We had not taken more than a dozen steps inside the Tulum bus terminal when Jen realized that she was missing the small pouch that she had been using as a wallet. We quickly turned around. In front of the bus station was a solid line of white, identical looking taxicabs. It seemed like there were at least 50 of them, all small sedans with red stripes, and they were constantly coming and going. It had only been a minute or two since one of those white taxis had dropped us at the curb and pulled away.
“I had set it on my lap and it must have slid off and fell on the floor,” Jen informed me. “My credit and at ATM cards are in it.” Luckily, her passport was in her money belt.
While I waited with our backpacks, Jen (with her superior Spanish accent) went to see if she could track the taxi down. She returned moments later, looking flushed.
“Do you remember the number of the taxi?” she asked. “If we can figure out what taxi we were in, the drivers can track him down for us.”
“I don’t,” I replied.
“Well, one of the drivers will take one of us back to the hotel just in case someone there saw which taxi picked us up.”
She took her pack and introduced me to Antonio, a young guy who looked to be about ten years younger than us. We arranged that Jen would stay at the bus station just in case the taxi came back.
I climbed into the front passenger seat of Antonio’s cab. He made a u-turn across the highway and piloted us toward the hotel zone along the beach.
We rode along in silence and then he asked, “Do you remember what type of car he was driving?”
“It was small – maybe a Nissan. It was white and it had a red stripe.” I replied in my clumsy Spanish.
“All taxis in Tulum are white and have a red stripe,” Antonio replied with a smile. He slowed down as we passed a taxi.
“Was that it?” he asked.
“Um, I don’t think so.”
“Well, what did the driver look like? Was he young, was he old?”
“Um,” I said, trying to remember but I had not taken the time that morning to see the driver as a person. In my mind he was just an anonymous Mexican taxi driver.
Antonio looked over at me. Based on the heat coming off my face, I’m sure it was red.
“Don’t worry, friend, people leave stuff all the time in taxis.” He slowed down as we passed another taxi. I looked at it, but it looked just like every other taxi in the whole area.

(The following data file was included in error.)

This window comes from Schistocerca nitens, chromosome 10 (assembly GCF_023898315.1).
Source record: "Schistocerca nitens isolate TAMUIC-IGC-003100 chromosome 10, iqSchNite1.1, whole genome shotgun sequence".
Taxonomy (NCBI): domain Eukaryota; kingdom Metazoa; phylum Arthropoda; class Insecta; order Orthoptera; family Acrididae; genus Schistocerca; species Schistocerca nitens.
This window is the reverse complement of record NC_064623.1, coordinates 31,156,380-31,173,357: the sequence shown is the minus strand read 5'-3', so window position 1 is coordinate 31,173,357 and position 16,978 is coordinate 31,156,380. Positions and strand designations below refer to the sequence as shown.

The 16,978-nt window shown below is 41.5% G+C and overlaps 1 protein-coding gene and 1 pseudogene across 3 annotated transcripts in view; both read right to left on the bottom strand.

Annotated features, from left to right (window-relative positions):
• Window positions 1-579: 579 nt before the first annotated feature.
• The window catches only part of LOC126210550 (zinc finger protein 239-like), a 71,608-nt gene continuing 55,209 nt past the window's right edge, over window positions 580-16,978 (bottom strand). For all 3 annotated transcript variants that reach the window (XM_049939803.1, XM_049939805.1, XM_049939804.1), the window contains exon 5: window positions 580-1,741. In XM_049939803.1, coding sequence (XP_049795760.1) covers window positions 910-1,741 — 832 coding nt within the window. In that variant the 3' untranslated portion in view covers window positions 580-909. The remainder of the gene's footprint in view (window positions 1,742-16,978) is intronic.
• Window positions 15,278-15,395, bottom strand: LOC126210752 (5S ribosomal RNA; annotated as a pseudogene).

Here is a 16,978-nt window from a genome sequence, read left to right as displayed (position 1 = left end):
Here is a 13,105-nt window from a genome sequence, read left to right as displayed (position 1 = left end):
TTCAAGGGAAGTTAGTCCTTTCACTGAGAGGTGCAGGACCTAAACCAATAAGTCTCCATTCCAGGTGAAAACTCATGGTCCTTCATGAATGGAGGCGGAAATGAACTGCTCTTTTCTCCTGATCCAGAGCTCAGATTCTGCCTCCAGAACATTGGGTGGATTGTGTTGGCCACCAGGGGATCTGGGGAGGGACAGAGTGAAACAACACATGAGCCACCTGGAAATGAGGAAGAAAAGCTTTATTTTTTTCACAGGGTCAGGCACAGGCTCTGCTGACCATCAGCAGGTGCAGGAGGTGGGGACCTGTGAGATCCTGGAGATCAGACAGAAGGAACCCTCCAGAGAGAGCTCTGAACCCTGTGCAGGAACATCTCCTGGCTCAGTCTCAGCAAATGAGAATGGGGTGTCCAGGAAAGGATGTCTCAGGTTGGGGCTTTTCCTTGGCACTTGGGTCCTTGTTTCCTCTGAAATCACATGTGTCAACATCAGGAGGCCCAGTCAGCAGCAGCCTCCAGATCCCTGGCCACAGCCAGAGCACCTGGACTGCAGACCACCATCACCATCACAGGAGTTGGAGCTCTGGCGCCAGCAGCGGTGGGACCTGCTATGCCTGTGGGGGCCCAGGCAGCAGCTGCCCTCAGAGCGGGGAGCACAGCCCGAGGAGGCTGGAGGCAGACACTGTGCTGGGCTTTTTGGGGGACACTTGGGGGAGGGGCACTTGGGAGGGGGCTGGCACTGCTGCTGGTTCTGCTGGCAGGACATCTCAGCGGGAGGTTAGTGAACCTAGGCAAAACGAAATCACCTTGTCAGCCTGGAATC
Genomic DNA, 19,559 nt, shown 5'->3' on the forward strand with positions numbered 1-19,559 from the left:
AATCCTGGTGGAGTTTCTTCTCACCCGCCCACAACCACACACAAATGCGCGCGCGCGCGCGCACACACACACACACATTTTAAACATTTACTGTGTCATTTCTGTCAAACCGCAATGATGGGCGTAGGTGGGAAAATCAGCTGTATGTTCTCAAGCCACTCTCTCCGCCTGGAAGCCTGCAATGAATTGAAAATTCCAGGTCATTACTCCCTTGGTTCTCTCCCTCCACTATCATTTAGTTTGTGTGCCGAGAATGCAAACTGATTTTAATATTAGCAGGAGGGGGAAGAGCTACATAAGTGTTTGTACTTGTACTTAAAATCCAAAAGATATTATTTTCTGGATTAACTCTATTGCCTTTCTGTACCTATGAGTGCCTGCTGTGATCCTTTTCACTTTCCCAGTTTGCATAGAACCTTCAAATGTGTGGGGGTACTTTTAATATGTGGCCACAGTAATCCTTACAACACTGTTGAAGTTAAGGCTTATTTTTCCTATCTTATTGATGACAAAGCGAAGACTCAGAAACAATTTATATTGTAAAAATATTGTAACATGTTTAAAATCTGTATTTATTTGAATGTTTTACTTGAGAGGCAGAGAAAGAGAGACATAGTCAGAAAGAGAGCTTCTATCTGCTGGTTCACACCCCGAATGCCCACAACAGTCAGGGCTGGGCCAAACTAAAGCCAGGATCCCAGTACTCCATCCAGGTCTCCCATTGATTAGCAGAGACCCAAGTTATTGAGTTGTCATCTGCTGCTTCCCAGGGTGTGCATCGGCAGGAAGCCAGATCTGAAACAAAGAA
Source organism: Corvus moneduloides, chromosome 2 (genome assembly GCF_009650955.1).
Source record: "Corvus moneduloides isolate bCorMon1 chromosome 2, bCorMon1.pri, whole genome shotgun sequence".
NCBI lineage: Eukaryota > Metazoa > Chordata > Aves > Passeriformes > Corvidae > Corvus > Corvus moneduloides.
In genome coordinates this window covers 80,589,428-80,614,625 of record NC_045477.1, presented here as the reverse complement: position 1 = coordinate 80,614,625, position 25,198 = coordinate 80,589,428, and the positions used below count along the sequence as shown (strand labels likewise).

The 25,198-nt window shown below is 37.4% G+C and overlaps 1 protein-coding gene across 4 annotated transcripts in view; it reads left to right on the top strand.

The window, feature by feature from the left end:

At the hotel, Antonio hopped out and talked to the staff people in fast, rapid fire Spanish. They shook their head. We got back in the cab and drove a mile down the road. A small dirt road led a few hundred yards through the jungle to a clearing where four or five cabs were parked. The turquoise water of the ocean could be seen through the trees.
Antonio pointed to where the drivers were lounging at the side of the clearing.
“Are any of those guys him?” He asked.
“I don’t think so.” I answered.
“Can you remember anything about him?” He asked. “Was he bald? Was his hair like mine?”
I thought about it again for moment.
“I think he had a mustache,” I said weakly.
Antonio got out and talked to the other drivers.
“No luck,” he said when he returned.
We drove slowly back to the bus station, with Antonio slowing down even more as we passed each taxi and I scrutinized it for something that might look familiar.
At the bus station, Jen’s luck had been non-existent as well. Antonio suggested that we might want to go back to the taxi headquarters, where they had pictures of every single taxi driver on file. Despite having no clue of what our driver had looked like, we agreed.
The taxi headquarters (we were never sure if it was a company, union, or co-op of owner-operators) was in the second floor of a rebar and concrete building that looked half finished. We were ushered thorough a muggy reception area where a few middle aged men lounged and into a side office where a man was sitting at a desk.
Antonio spoke to the man. The man looked at us and pulled a couple of three ring binders off the shelf behind him.
We opened the first one to find it filled with Polaroid snapshots of the heads of men staring straight ahead. Their name and what must have been their cab number was written under each picture. There were hundreds of faces.
We flipped through the pages. Here there were old guys, young guys, guys that looked tired, guys that smiled at the camera, bald guys, the occasional woman, guys who shared cab numbers, and an amazing amount of guys with mustaches. It went on and on.
Jen and I finally admitted defeat. We got the email address of the guy who was sitting behind the desk just in case someone turned in her wallet and Antonio drove us back to the bus station. He pointed us to an Internet café where we could call the U.S. and suggested that we cancel the credit cards right away. We thanked Antonio for his help. A few days later, Jen emailed the taxi manager but she never heard back.
A couple of weeks later, Jen and I returned to Tulum to end our vacation with a few more days on the beach. Stepping out of the bus station, we spotted the long line of white taxi cabs. We peered up and down the block hoping to see Antonio but we didn’t spy him.
A friendly, middle-age man who was going a little bald on the top helped us load our gear into the truck of his cab. He asked us where we were going and we told him the name of the hotel and then settled into the back seat of the taxi. Taxi 214 to be exact.